Walnut Street closed at Vine now for Stellar work
It was spitting rain. Construction had infiltrated the intersection. Traffic congestion evolved. And parking was at a premium.
The perfect prescription for frustration.
So went the first few hours Friday of the most-dreadedly inconvenient portion of the Vine Street streetscape project in Greencastle.
Better get used to it.
After all, that scenario could be the norm for the next six weeks.
That's what Mayor Sue Murray confirmed Friday.
With construction work on Vine Street -- the third and final streetscape portion of the city's Stellar project -- now reaching the home stretch, the necessary closure will make it even more inconvenient to get in and out of the Greencastle Post Office, access Eitel's Flowers and other nearby businesses or even get in and out of the Vine Street parking lot.
At least part of the parking lot issue was solved Friday morning as a temporary asphalt ramp was created from the north side of Walnut Street into the southeast corner of city parking lot.
The overall project keeps progressing as earlier this week the first coat of asphalt was put down in the Vine Street corridor between Seminary and Poplar streets.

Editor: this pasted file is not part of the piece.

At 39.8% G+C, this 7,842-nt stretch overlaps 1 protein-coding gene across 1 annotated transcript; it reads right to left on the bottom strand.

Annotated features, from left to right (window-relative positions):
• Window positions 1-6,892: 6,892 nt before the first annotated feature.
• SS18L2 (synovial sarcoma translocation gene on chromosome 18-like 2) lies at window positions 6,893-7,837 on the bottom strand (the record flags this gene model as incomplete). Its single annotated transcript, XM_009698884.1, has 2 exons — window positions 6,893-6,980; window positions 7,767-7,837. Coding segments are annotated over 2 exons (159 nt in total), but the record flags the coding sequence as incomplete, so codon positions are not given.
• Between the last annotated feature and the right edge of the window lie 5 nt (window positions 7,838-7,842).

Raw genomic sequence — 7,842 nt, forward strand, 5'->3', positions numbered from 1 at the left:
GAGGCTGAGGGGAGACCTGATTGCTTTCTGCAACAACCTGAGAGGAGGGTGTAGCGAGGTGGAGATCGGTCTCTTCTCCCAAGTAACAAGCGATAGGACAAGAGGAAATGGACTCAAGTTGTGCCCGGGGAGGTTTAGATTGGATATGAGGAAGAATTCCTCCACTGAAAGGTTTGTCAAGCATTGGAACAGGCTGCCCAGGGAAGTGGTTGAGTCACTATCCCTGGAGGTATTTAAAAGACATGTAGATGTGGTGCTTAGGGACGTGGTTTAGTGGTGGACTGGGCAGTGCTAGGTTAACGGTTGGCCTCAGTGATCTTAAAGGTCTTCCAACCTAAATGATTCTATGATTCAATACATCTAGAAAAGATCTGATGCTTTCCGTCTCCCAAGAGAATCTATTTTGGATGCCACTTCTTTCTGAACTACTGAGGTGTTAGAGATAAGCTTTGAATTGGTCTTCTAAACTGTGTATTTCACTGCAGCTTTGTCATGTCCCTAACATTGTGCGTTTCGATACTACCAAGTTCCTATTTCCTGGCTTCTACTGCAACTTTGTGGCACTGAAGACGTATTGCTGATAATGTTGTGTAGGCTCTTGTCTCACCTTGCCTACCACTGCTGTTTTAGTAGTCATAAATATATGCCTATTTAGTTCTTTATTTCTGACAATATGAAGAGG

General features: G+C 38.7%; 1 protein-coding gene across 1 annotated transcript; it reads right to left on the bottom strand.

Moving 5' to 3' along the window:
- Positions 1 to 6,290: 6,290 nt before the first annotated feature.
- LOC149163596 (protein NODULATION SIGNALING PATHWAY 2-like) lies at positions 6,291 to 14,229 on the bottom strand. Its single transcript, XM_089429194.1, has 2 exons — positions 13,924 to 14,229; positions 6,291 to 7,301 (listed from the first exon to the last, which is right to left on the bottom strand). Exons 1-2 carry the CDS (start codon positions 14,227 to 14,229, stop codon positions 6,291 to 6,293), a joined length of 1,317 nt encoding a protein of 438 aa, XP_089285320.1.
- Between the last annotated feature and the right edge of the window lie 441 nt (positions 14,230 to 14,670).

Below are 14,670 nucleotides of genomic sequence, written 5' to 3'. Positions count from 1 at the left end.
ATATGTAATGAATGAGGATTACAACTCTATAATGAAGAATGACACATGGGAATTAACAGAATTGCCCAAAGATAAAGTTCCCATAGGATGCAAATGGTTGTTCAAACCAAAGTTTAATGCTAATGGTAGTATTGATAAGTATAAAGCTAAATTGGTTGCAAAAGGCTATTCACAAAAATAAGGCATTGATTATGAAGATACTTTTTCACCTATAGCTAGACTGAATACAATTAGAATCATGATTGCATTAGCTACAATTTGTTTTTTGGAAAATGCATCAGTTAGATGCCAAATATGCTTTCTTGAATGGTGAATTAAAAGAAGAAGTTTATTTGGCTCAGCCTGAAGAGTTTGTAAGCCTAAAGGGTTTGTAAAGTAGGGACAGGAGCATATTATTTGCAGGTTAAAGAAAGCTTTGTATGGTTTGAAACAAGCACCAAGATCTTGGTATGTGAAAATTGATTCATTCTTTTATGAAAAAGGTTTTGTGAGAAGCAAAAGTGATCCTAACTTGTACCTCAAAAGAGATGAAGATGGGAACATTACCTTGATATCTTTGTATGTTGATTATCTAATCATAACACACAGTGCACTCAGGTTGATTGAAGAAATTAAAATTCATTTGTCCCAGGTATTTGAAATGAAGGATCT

The work between Walnut and Washington will make up the majority of the final phase of the project, which calls for substantial completion by Oct. 26.
Meanwhile, in another Stellar-related report, Mayor Murray told the City Council this week that only one bid was received on the downtown loft project.
The loft project calls for rehabbing 11 units representing three property owners in the downtown.
Numerous construction firms, including some local contractors, had expressed interest in the project, so receiving only one bid was "very disappointing," the mayor said.
As part of Stellar effort, the project was similar to the downtown facade work in which grants covered 90 percent of the work with property owners putting up 10 percent.
But with the one and only bid coming in above engineering estimates, the loft project will now go "back in the hands of the folks who own the buildings," Mayor Murray said, "to see how they want to proceed."
Property owners' costs would have to increase to cover the overage in the bid, the mayor said.